World

Police Find Laundered Money—in Washing Machine

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File photo: Bills of various denominations of Euro are laundered. Getty Images

Police in Amsterdam found the equivalent of nearly $400,000 stuffed into a washing machine on Monday.

An unnamed 24-year-old suspect was arrested—appropriately—on suspicion of money laundering, the Netherlands Police reported Thursday.

Officers discovered the €350,000 stash jammed into the drum of the machine in wads of mostly €50 and €20 bills, a police photo revealed. The cash does not appear to have been washed.

The money was discovered during a search of a property thought to be vacant. Police also found a firearm, multiple cell phones and a money counting machine at the house in Oeverpad in the north-west district of the Dutch capital.

Police in the Netherlands may search uninhabited properties listed with local municipalities if they suspect housing fraud or other crimes are taking place.

Meanwhile, a whistleblower who helped uncover what may be the largest money laundering operation in history was recently given the go-ahead to give the U.S. Department of Justice information on the scam.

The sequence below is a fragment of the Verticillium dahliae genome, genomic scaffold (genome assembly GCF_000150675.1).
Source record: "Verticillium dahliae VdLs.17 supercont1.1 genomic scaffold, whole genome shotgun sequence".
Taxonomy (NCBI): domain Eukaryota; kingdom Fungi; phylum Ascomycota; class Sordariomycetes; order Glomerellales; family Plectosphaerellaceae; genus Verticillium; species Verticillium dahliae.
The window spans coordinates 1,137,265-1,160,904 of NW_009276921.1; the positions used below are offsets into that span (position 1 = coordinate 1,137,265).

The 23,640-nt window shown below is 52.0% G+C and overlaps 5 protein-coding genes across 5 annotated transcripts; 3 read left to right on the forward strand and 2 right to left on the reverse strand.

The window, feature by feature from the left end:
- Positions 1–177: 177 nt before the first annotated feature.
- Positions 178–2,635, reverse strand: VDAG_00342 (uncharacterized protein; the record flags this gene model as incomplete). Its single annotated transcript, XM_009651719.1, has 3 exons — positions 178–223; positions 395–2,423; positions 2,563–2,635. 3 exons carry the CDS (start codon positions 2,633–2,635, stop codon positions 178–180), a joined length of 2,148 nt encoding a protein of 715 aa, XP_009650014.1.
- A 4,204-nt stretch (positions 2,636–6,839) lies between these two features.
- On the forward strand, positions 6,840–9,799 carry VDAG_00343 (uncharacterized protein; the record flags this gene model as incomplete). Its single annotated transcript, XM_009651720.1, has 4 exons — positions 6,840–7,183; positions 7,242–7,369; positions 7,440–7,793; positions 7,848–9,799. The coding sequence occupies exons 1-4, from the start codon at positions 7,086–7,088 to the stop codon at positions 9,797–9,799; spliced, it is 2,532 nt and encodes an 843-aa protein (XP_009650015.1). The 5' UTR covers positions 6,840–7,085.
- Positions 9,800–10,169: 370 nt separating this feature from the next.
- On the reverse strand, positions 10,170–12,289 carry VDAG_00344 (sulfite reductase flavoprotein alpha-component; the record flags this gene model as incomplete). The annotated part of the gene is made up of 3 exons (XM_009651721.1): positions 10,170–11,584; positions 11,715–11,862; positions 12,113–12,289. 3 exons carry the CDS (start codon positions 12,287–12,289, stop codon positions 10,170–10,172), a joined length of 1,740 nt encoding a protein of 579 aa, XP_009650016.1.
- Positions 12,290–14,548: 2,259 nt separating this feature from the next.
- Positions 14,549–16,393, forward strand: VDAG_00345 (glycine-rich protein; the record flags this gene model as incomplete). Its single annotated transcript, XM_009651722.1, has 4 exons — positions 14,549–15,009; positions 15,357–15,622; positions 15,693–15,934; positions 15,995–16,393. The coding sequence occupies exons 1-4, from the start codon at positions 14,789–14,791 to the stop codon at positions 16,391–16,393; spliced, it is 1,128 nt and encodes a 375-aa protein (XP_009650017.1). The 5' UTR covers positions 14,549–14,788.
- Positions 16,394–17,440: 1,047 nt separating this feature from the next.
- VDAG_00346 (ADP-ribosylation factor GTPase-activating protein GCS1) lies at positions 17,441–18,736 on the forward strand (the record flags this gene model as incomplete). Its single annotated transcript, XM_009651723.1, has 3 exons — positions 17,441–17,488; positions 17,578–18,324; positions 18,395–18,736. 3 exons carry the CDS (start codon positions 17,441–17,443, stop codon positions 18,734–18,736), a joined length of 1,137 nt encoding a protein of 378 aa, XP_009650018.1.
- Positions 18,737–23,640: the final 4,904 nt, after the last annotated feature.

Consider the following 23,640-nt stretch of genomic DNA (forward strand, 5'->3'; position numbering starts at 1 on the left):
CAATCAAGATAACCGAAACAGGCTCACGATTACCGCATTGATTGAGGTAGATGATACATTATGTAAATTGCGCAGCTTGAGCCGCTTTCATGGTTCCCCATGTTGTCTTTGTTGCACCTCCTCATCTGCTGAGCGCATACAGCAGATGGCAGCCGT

Howard Wilkinson, former head of trading for Danske Bank’s Estonia branch, shed light on the Danish bank’s involvement in a $230 billion money laundering scheme back in 2013. He has now been given the green light to testify before the European and Danish Parliaments, as well as share information with the DOJ and the U.S. Securities and Exchange Commission.

And in the U.S., several supporters of President Donald Trump have reportedly purchased millions of Iraqi dinars, believing he will up the value of the currency.

The dinar plummeted against the dollar after the 1990-1991 Gulf War, but rumors have persisted for years that the currency will be revalued. Mainstream economists, however, have rubbished the idea.

Trump’s own real estate empire came under fire in August, when court documents suggested it may have been used to launder money. A British court ruled Ilyas Khrapunov, son of a former Khazakh city mayor, helped dupe a bank out of some $6 billion. Some of this stash, documents said, may have made its way through the president’s property businesses.

The North Korean regime is reportedly turning to cryptocurrency scams to raise funds. Research on the country’s internet use suggests it’s using fake digital coin offerings and other grifts to swindle cash. One such scheme involves exchanging partial ownership of boats for digital tokens. Six months after the maritime scam launched, its website disappeared.